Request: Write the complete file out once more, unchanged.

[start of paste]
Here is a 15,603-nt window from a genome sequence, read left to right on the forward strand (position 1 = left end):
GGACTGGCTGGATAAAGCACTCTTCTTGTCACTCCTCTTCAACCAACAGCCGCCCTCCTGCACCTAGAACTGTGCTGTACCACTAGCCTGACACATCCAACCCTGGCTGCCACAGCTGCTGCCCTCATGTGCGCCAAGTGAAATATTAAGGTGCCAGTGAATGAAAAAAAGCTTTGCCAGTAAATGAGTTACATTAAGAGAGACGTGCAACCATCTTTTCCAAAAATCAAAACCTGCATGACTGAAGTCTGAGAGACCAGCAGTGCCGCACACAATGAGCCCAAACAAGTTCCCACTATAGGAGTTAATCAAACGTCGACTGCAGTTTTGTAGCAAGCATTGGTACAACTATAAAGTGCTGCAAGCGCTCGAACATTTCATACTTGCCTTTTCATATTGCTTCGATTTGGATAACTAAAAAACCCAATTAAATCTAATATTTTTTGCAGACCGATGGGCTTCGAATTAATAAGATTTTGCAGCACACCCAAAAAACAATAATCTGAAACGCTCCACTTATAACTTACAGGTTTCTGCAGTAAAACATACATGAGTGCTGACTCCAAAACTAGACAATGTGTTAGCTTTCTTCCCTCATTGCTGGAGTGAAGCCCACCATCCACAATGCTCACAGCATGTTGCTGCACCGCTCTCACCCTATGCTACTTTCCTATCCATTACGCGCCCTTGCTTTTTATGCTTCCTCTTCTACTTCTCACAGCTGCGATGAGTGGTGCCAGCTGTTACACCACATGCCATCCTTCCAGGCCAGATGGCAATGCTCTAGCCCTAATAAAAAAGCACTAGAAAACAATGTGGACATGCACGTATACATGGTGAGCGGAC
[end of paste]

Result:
Here is a 15,603-nt window from a genome sequence, read left to right on the forward strand (position 1 = left end):
GGACTGGCTGGATAAAGCACTCTTCTTGTCACTCCTCTTCAACCAACAGCCGCCCTCCTGCACCTAGAACTGTGCTGTACCACTAGCCTGACACATCCAACCCTGGCTGCCACAGCTGCTGCCCTCATGTGCGCCAAGTGAAATATTAAGGTGCCAGTGAATGAAAAAAAGCTTTGCCAGTAAATGAGTTACATTAAGAGAGACGTGCAACCATCTTTTCCAAAAATCAAAACCTGCATGACTGAAGTCTGAGAGACCAGCAGTGCCGCACACAATGAGCCCAAACAAGTTCCCACTATAGGAGTTAATCAAACGTCGACTGCAGTTTTGTAGCAAGCATTGGTACAACTATAAAGTGCTGCAAGCGCTCGAACATTTCATACTTGCCTTTTCATATTGCTTCGATTTGGATAACTAAAAAACCCAATTAAATCTAATATTTTTTGCAGACCGATGGGCTTCGAATTAATAAGATTTTGCAGCACACCCAAAAAACAATAATCTGAAACGCTCCACTTATAACTTACAGGTTTCTGCAGTAAAACATACATGAGTGCTGACTCCAAAACTAGACAATGTGTTAGCTTTCTTCCCTCATTGCTGGAGTGAAGCCCACCATCCACAATGCTCACAGCATGTTGCTGCACCGCTCTCACCCTATGCTACTTTCCTATCCATTACGCGCCCTTGCTTTTTATGCTTCCTCTTCTACTTCTCACAGCTGCGATGAGTGGTGCCAGCTGTTACACCACATGCCATCCTTCCAGGCCAGATGGCAATGCTCTAGCCCTAATAAAAAAGCACTAGAAAACAATGTGGACATGCACGTATACATGGTGAGCGGAC